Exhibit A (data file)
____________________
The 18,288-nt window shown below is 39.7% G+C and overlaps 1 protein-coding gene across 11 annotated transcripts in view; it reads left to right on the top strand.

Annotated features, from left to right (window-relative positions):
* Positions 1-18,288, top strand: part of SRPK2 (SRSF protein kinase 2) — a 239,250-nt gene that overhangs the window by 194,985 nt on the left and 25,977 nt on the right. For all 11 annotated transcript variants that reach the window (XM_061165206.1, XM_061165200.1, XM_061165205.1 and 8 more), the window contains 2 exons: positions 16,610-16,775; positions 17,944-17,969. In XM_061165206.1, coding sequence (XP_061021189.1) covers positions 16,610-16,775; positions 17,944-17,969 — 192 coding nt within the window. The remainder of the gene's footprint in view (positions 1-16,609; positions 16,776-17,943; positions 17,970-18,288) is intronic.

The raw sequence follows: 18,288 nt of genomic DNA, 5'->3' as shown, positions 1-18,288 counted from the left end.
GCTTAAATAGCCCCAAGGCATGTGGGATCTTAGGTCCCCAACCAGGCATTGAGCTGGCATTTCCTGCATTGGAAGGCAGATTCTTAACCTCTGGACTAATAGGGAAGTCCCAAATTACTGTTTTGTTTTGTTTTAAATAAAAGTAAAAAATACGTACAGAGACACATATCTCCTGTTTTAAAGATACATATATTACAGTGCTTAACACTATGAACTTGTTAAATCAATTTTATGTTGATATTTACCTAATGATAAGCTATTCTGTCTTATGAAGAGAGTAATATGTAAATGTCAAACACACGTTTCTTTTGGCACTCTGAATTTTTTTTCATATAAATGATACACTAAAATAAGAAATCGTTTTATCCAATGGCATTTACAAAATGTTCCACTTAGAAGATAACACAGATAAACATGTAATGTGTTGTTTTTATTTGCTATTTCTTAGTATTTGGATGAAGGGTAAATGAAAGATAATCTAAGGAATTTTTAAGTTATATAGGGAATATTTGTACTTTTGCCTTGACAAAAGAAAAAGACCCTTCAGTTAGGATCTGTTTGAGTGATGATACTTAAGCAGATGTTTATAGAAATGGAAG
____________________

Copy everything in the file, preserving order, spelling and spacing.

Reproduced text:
The 18,288-nt window shown below is 39.7% G+C and overlaps 1 protein-coding gene across 11 annotated transcripts in view; it reads left to right on the top strand.

Annotated features, from left to right (window-relative positions):
* Positions 1-18,288, top strand: part of SRPK2 (SRSF protein kinase 2) — a 239,250-nt gene that overhangs the window by 194,985 nt on the left and 25,977 nt on the right. For all 11 annotated transcript variants that reach the window (XM_061165206.1, XM_061165200.1, XM_061165205.1 and 8 more), the window contains 2 exons: positions 16,610-16,775; positions 17,944-17,969. In XM_061165206.1, coding sequence (XP_061021189.1) covers positions 16,610-16,775; positions 17,944-17,969 — 192 coding nt within the window. The remainder of the gene's footprint in view (positions 1-16,609; positions 16,776-17,943; positions 17,970-18,288) is intronic.

The raw sequence follows: 18,288 nt of genomic DNA, 5'->3' as shown, positions 1-18,288 counted from the left end.
GCTTAAATAGCCCCAAGGCATGTGGGATCTTAGGTCCCCAACCAGGCATTGAGCTGGCATTTCCTGCATTGGAAGGCAGATTCTTAACCTCTGGACTAATAGGGAAGTCCCAAATTACTGTTTTGTTTTGTTTTAAATAAAAGTAAAAAATACGTACAGAGACACATATCTCCTGTTTTAAAGATACATATATTACAGTGCTTAACACTATGAACTTGTTAAATCAATTTTATGTTGATATTTACCTAATGATAAGCTATTCTGTCTTATGAAGAGAGTAATATGTAAATGTCAAACACACGTTTCTTTTGGCACTCTGAATTTTTTTTCATATAAATGATACACTAAAATAAGAAATCGTTTTATCCAATGGCATTTACAAAATGTTCCACTTAGAAGATAACACAGATAAACATGTAATGTGTTGTTTTTATTTGCTATTTCTTAGTATTTGGATGAAGGGTAAATGAAAGATAATCTAAGGAATTTTTAAGTTATATAGGGAATATTTGTACTTTTGCCTTGACAAAAGAAAAAGACCCTTCAGTTAGGATCTGTTTGAGTGATGATACTTAAGCAGATGTTTATAGAAATGGAAG